— Anthony J. Gullo, CPA, CCIM (@ajgullo) September 16, 2018
Who was San Gennaro?
San Gennaro (sometimes called Saint Januarius in English) is the patron saint of Naples, martyred in AD 305 by the Emperor Diocletian for his Christian faith.
Legend holds that Gennaro, the Bishop of Benevento, was on his way to Pozzuoli to visit his friend Sissios in jail when he was intercepted by the emperor's forces and eventually beheaded, after an initial unsuccessful attempt to have him eaten by wild animals.
San Gennaro by Caravaggio
According to Catholic tradition, a pious woman named Eusebia collected the bishop's blood in two glass ampoules as it drained from his body.
First in 1389, and then on several occasions over the following centuries, it was reported that the blood had spontaneously liquefied inside the ampoules. The Church later declared the phenomenon a miracle.
Today the faithful gather three times a year in Naples – September 19, December 16, and the first Sunday in May – to witness the blood liquefy. A fast liquefaction process is considered a positive omen, while a lengthy process is inauspicious.
The Festa di San Gennaro in Naples. Photo: Fiore Silvestro Barbato/Flickr
When does the festival take place?
Neapolitans celebrate the Festa di San Gennaro on September 19, the day of Gennaro's martyrdom.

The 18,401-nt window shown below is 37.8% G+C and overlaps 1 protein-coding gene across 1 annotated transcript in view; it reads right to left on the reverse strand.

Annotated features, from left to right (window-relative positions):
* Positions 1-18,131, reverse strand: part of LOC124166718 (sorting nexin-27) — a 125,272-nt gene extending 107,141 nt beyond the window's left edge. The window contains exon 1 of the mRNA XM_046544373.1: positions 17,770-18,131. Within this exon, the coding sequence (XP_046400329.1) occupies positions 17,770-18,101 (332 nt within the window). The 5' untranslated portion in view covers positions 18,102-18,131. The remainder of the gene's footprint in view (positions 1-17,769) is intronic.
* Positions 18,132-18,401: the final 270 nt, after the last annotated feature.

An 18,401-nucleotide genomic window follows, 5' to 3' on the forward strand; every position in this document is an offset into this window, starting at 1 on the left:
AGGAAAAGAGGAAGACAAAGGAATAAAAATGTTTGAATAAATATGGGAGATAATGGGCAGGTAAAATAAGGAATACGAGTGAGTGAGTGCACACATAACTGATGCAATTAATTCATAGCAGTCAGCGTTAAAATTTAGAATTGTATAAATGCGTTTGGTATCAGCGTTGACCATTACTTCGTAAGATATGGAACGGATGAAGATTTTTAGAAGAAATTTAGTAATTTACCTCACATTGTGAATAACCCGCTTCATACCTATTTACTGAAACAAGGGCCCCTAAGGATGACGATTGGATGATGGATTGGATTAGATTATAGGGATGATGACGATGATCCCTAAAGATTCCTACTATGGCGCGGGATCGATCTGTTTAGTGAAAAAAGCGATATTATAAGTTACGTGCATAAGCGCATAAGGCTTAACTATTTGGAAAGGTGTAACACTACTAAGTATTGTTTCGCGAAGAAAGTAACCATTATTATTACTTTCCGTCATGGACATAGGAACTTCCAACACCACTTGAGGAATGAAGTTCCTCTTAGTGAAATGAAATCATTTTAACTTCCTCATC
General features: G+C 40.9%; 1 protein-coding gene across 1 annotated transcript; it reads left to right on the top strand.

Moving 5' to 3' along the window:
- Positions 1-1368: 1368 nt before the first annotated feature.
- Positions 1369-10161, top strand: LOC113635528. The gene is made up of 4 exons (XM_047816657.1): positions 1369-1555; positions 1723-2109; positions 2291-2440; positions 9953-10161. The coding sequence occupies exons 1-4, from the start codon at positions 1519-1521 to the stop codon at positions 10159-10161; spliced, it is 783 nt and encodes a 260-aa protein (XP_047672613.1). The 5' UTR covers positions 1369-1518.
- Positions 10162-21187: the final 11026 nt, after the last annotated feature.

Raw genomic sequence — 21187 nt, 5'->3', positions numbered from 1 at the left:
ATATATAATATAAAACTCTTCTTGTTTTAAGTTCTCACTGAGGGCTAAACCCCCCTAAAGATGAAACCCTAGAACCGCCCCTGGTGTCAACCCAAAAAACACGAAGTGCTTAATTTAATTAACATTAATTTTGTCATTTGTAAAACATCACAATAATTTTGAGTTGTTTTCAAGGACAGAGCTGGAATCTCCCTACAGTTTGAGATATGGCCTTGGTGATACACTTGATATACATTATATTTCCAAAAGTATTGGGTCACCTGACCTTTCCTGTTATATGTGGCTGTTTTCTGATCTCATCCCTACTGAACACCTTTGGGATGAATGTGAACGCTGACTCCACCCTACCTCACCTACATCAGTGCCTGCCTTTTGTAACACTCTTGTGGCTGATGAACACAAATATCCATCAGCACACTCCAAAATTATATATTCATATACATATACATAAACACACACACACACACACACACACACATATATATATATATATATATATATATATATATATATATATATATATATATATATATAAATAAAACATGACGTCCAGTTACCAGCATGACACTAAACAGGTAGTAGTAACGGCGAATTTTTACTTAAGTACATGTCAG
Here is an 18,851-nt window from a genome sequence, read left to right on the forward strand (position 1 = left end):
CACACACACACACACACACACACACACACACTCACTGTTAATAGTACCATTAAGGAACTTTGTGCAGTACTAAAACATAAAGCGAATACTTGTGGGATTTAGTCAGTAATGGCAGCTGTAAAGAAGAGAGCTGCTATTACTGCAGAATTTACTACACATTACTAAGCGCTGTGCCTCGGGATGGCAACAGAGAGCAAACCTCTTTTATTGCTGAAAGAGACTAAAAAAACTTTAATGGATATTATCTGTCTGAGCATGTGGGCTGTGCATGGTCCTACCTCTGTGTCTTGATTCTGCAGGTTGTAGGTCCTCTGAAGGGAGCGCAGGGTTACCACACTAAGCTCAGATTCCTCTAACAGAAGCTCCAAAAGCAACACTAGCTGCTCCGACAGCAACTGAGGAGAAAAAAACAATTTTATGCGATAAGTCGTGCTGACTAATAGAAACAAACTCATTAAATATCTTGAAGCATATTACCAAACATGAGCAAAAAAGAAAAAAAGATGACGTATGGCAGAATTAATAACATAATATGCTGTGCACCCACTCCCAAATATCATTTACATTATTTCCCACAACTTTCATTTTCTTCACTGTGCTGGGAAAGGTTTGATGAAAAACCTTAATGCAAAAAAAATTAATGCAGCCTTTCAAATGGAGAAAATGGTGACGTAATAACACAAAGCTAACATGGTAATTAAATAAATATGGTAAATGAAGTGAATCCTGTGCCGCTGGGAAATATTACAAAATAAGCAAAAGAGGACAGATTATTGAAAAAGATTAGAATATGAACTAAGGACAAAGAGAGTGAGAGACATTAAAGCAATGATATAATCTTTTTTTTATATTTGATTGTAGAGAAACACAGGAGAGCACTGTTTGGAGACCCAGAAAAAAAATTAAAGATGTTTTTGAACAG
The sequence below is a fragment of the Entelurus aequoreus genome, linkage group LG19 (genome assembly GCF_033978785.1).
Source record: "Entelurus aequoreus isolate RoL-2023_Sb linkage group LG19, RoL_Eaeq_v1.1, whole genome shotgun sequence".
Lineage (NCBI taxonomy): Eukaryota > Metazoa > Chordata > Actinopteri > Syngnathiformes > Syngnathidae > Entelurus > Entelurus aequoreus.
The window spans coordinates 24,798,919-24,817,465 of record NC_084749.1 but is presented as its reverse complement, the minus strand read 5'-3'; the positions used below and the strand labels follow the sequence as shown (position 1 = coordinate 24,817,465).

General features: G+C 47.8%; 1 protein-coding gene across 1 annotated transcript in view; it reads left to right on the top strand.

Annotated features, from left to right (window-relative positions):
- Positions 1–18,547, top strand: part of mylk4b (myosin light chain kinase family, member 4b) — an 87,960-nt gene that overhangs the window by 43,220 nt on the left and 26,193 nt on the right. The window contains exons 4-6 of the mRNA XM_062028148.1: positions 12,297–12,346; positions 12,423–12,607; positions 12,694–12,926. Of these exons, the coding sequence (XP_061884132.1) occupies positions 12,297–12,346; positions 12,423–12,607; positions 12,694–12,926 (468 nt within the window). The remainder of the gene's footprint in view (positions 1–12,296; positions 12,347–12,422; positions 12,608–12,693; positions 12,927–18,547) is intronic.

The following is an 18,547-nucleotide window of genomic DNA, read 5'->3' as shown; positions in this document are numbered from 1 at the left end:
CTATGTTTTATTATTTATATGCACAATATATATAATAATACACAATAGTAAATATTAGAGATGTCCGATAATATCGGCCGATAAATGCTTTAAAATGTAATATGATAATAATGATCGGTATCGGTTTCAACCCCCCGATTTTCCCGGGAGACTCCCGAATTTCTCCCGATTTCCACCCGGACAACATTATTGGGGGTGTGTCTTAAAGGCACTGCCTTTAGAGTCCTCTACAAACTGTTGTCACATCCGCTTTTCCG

In New York City's Little Italy, however, Italian Americans celebrate the Feast of San Gennaro with an 11-day run of festivities which this year begins on September 13 and ends September 23.
What's the history behind the fair?
The first Feast of San Gennaro in New York was held in 1926 on Mulberry Street by newly arrived immigrants from Naples who wanted to continue their annual tradition of venerating their patron saint in their new home.
— The Feast Of San Gennaro NYC (@SanGennaroNYC) September 19, 2018
It was hugely popular among locals and has run annually ever since, expanding into a days-long street fair that holds claim to the title of New York's longest-running food festival.
The festival includes a celebratory mass at the Church of the Most Precious Blood, following which the statue of San Gennaro is carried in a procession through the streets of Little Italy.
Coca la San Gennaro! ??????❤️ pic.twitter.com/KtscKG6Ktm
— The Feast Of San Gennaro NYC (@SanGennaroNYC) September 21, 2018
What does the fair consist of?
As with all Italian festivals, food plays a major role in Feast of San Gennaro, with traditional Italian foods such as prosciutto, cannoli, sausages, and pizza all on abundant offer.
Stopping off at DiPalo’s for a light snack. pic.twitter.com/B0AaXLDnEY
— The Feast Of San Gennaro NYC (@SanGennaroNYC) September 15, 2018
If you're feeling brave you can sign up for the famous cannoli-eating competition.
This year's winner, Wayne Algenio, crammed in 33 cannoli in 10 minutes.
— The Feast Of San Gennaro NYC (@SanGennaroNYC) September 14, 2018
But food isn't the event's only attraction. There's also plenty of music and dancing.
— The Feast Of San Gennaro NYC (@SanGennaroNYC) September 17, 2018
Carnival games are also on offer…
And if you're feeling overwhelmed by the crowds you can always escape in a ferris wheel.
Have you been to the Feast of San Gennaro in Little Italy? Did we miss anything? Let us know!